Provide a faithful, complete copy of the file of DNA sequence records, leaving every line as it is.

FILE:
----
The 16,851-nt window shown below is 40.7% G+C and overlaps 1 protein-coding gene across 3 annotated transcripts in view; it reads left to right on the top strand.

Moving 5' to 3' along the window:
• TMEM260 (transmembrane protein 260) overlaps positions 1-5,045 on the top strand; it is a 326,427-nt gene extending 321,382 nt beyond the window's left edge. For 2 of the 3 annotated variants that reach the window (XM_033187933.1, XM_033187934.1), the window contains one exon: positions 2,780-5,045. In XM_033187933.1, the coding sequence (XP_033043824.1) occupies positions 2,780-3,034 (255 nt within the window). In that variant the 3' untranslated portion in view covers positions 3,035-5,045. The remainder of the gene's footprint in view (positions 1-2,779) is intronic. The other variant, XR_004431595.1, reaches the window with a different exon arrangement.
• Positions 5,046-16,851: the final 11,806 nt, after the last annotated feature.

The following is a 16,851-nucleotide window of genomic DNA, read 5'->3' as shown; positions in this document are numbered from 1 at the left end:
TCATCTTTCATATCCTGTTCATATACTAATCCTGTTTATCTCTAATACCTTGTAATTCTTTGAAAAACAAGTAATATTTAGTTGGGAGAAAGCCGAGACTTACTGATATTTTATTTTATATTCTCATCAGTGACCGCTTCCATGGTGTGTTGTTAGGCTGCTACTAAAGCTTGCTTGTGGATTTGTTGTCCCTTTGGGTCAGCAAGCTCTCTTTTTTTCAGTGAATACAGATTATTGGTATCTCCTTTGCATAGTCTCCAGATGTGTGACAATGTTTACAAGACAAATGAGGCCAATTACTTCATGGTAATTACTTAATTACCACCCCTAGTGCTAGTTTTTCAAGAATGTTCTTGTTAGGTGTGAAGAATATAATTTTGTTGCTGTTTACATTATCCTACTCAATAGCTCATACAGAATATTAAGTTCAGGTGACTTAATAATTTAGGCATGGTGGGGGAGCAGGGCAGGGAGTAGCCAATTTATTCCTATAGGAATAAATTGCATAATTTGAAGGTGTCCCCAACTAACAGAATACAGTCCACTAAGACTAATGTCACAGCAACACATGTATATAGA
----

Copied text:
The 16,851-nt window shown below is 40.7% G+C and overlaps 1 protein-coding gene across 3 annotated transcripts in view; it reads left to right on the top strand.

Moving 5' to 3' along the window:
• TMEM260 (transmembrane protein 260) overlaps positions 1-5,045 on the top strand; it is a 326,427-nt gene extending 321,382 nt beyond the window's left edge. For 2 of the 3 annotated variants that reach the window (XM_033187933.1, XM_033187934.1), the window contains one exon: positions 2,780-5,045. In XM_033187933.1, the coding sequence (XP_033043824.1) occupies positions 2,780-3,034 (255 nt within the window). In that variant the 3' untranslated portion in view covers positions 3,035-5,045. The remainder of the gene's footprint in view (positions 1-2,779) is intronic. The other variant, XR_004431595.1, reaches the window with a different exon arrangement.
• Positions 5,046-16,851: the final 11,806 nt, after the last annotated feature.

The following is a 16,851-nucleotide window of genomic DNA, read 5'->3' as shown; positions in this document are numbered from 1 at the left end:
TCATCTTTCATATCCTGTTCATATACTAATCCTGTTTATCTCTAATACCTTGTAATTCTTTGAAAAACAAGTAATATTTAGTTGGGAGAAAGCCGAGACTTACTGATATTTTATTTTATATTCTCATCAGTGACCGCTTCCATGGTGTGTTGTTAGGCTGCTACTAAAGCTTGCTTGTGGATTTGTTGTCCCTTTGGGTCAGCAAGCTCTCTTTTTTTCAGTGAATACAGATTATTGGTATCTCCTTTGCATAGTCTCCAGATGTGTGACAATGTTTACAAGACAAATGAGGCCAATTACTTCATGGTAATTACTTAATTACCACCCCTAGTGCTAGTTTTTCAAGAATGTTCTTGTTAGGTGTGAAGAATATAATTTTGTTGCTGTTTACATTATCCTACTCAATAGCTCATACAGAATATTAAGTTCAGGTGACTTAATAATTTAGGCATGGTGGGGGAGCAGGGCAGGGAGTAGCCAATTTATTCCTATAGGAATAAATTGCATAATTTGAAGGTGTCCCCAACTAACAGAATACAGTCCACTAAGACTAATGTCACAGCAACACATGTATATAGA